At a recent mathematics conference I witnessed a computer algebra system do in minutes what, with pencil and paper, took me weeks in the 1960s. When as a young teacher I abandoned the slide-rule and square-root tables for hand-held calculators and simple programming languages, I could not have foreseen the wealth of technological aids available today.
I have incorporated technology into my classroom ever since I began teaching college classes in 1970. My fascination with technology as a medium for education has accompanied me through a 27-year career in the two-year college system, from which I recently retired, and continues in my current position teaching undergraduate mathematics and statistics.
Graphing calculators and computer algebra systems are - contrary to the assertions of a few backward thinkers - remarkable innovations. They put within our grasp, neophytes and old pros alike, the ability to solve our equations, and then to see those solutions come alive before our eyes.
The capacity to visualize answers to complicated abstract and real-world problems, to graph slope fields for systems of differential equations, to immerse oneself in the twists and turns of three-dimensional surfaces and curves - these are no mere tricks of the trade. They are profound breakthroughs.
Think of aviation without modern navigational techniques. No serious pilot would do without radar, and no one expects apprentice pilots to learn how to fly using only the tools that were available to the previous generation. The mathematics educator who refuses to teach the use of graphing calculators because they were not around when he or she went to school is like the pilot who refuses to exploit modern instrumentation because of a reluctance to rely on newfangled gadgets.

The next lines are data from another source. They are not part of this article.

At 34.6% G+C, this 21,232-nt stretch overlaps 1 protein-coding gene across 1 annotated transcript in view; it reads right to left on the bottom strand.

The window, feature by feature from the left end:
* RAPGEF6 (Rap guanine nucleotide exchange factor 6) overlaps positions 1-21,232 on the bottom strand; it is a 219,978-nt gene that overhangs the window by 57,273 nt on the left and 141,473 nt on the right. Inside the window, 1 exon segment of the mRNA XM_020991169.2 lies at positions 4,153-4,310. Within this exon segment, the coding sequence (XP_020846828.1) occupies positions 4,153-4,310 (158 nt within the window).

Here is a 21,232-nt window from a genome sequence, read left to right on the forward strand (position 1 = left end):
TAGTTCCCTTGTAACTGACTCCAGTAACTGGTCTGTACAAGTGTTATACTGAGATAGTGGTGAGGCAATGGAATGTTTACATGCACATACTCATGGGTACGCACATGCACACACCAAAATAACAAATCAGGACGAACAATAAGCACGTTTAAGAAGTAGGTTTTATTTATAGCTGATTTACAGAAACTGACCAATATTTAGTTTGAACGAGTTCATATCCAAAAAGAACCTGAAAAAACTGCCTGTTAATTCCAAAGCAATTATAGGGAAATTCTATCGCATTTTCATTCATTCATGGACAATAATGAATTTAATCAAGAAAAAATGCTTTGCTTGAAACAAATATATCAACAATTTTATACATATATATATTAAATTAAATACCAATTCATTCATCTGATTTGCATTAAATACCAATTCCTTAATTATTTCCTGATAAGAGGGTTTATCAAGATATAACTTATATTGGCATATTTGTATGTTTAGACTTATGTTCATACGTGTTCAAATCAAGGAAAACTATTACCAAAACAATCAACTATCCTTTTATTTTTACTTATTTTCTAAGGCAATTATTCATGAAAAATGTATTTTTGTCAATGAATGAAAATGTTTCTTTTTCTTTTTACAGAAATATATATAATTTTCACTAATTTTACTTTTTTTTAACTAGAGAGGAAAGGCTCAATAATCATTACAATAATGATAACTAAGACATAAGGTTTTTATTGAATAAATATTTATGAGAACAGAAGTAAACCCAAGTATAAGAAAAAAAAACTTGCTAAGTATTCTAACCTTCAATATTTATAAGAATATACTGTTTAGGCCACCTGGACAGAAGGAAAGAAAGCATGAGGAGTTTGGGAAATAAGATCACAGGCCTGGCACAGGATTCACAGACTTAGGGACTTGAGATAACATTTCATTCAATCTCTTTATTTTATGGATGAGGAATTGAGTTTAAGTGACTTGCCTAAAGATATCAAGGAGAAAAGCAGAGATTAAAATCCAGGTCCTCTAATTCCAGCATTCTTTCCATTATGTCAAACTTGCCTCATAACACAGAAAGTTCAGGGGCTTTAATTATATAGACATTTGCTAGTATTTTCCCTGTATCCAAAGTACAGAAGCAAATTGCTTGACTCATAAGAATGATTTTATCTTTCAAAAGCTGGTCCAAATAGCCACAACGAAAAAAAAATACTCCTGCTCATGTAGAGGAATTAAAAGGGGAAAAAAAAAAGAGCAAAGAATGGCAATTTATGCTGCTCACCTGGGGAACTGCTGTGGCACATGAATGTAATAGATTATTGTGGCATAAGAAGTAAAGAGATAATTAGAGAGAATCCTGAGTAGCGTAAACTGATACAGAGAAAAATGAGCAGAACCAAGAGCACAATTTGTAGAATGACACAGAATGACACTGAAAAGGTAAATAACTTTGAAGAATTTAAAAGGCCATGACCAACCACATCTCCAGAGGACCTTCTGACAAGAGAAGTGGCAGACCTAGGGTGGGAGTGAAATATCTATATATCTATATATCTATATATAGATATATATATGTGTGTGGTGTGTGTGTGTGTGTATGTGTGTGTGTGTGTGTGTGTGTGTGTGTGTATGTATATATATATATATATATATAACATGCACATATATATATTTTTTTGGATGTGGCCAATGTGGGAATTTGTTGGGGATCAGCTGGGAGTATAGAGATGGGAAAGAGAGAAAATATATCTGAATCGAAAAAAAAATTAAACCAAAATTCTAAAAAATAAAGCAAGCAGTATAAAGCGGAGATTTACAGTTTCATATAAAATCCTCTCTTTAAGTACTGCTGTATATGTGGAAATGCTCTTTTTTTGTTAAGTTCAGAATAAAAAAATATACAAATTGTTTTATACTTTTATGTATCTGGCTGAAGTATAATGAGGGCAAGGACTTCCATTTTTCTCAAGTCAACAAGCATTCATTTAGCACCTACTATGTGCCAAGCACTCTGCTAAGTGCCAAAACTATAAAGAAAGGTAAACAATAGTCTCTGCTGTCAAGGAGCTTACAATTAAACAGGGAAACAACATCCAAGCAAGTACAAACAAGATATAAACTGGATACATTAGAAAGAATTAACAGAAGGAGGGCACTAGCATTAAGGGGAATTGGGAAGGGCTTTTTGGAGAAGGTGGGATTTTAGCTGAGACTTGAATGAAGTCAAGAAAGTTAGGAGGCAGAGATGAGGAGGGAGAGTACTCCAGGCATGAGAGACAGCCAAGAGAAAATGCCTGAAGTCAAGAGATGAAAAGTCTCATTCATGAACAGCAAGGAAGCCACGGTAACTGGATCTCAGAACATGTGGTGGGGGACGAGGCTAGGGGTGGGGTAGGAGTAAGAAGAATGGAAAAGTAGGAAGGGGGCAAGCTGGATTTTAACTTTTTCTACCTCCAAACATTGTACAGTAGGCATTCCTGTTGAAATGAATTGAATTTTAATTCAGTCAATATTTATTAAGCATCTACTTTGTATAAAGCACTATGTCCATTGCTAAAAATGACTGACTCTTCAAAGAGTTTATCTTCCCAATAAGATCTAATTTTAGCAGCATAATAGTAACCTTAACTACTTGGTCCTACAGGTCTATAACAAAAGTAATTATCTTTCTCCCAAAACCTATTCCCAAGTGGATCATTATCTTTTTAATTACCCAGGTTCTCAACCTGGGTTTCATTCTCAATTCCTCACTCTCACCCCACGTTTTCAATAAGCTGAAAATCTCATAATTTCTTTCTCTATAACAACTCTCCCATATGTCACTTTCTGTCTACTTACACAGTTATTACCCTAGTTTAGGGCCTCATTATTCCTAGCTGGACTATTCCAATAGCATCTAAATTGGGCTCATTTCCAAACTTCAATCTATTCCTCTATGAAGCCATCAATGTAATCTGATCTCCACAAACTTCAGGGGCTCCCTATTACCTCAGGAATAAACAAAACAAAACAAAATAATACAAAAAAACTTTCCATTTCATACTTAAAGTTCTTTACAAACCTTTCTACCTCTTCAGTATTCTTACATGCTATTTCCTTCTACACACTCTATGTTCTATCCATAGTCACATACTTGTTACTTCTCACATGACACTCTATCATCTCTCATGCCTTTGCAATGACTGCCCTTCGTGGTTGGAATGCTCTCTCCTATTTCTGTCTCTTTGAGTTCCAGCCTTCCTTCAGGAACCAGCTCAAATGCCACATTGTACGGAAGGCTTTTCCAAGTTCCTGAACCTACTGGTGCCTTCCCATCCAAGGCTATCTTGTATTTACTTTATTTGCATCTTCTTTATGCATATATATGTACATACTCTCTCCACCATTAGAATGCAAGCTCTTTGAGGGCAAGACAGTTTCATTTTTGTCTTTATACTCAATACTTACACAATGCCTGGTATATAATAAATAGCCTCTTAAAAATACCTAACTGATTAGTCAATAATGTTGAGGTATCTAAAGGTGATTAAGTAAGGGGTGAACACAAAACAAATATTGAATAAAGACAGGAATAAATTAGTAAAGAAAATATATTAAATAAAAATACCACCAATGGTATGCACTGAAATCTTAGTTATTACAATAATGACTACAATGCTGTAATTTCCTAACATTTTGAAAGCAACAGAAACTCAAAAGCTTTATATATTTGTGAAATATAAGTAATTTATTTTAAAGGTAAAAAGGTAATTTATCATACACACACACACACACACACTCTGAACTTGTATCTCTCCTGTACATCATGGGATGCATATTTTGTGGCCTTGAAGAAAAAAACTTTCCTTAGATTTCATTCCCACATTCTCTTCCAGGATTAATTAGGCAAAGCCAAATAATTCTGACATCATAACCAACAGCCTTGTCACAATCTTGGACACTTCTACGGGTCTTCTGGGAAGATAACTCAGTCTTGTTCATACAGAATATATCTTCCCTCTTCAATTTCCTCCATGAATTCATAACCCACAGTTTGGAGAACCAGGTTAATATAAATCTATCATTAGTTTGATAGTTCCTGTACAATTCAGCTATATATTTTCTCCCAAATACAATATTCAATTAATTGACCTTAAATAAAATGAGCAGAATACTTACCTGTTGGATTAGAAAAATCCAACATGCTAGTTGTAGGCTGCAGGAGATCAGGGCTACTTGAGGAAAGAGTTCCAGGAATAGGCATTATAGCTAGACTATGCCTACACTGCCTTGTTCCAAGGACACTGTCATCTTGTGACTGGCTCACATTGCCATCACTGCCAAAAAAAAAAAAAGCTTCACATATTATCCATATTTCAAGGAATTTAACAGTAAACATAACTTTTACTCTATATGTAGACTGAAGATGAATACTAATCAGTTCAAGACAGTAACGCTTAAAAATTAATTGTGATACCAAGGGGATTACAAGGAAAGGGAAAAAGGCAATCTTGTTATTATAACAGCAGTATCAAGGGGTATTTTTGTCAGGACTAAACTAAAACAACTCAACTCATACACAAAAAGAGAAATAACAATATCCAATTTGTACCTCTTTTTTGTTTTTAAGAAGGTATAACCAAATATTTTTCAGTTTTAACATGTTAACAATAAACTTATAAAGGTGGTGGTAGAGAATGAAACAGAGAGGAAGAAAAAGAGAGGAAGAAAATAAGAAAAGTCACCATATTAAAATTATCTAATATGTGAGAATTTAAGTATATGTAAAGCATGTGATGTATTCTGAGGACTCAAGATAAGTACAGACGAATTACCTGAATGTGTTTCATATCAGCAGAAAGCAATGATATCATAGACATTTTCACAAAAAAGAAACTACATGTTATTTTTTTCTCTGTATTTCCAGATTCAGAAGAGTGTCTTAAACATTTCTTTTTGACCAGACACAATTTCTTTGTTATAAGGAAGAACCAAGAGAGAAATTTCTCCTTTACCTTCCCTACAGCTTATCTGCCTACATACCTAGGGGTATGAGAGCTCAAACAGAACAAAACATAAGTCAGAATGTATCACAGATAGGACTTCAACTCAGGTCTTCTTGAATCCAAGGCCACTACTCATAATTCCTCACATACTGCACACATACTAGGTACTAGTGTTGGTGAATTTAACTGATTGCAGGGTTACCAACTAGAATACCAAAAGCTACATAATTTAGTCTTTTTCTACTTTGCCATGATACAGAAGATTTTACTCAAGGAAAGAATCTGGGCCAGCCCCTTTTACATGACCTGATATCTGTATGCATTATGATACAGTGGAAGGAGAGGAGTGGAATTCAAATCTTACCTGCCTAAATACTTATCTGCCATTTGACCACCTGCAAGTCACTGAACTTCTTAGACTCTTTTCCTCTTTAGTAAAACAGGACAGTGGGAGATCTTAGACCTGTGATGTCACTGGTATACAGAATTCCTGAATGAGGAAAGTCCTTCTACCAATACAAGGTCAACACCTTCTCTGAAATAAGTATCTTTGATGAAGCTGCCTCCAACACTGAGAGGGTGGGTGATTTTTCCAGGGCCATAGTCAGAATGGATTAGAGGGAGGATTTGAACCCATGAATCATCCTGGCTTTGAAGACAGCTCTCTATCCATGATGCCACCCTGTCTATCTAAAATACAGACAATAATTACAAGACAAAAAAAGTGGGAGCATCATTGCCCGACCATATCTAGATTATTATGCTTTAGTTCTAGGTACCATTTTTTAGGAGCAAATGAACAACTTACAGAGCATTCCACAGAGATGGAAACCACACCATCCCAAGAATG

In my doctoral research I spent many hours in search of solutions to complex systems of partial differential equations. Would reliance on the computer have made me a less accomplished mathematician? On the contrary; it would likely have made me more productive.
What of the criticism that students who are allowed (or encouraged) to use technology will never develop the basic mathematical skills necessary to survive in the modern world? This argument has been used to resist every technological advance since the Industrial Revolution. Somehow, we are intelligent enough to survive technological innovation, to acclimatize ourselves to our strange new environment and to bend it to our needs.
The mathematics reform movement struggles with the issues created by the rapid progress of technology. We adapt curricula to the new capabilities that are, literally, at our fingertips. We redefine examinations to exercise old skills and enhance new ones.
Math organizations at all levels - serving K-12 educators, two-year-colleges, and universities - offer sessions on innovative and appropriate use of the new technologies. Conscientious teachers enthusiastically present their ideas and report on their successes.
Incorporating technology into math has breathed new life into my lectures and generated a sense of discovery that exhilarates teacher and student alike. I am gratified that the new technologies permit me and my students to see the world anew.
* Brian Smith teaches mathematics and statistics at the Faculty of Management at McGill University in Montreal. He is the author of 'Simplifying Mathematics using the TI-82/83 or TI-85/86,' (Mathware, Urbana. Ill.).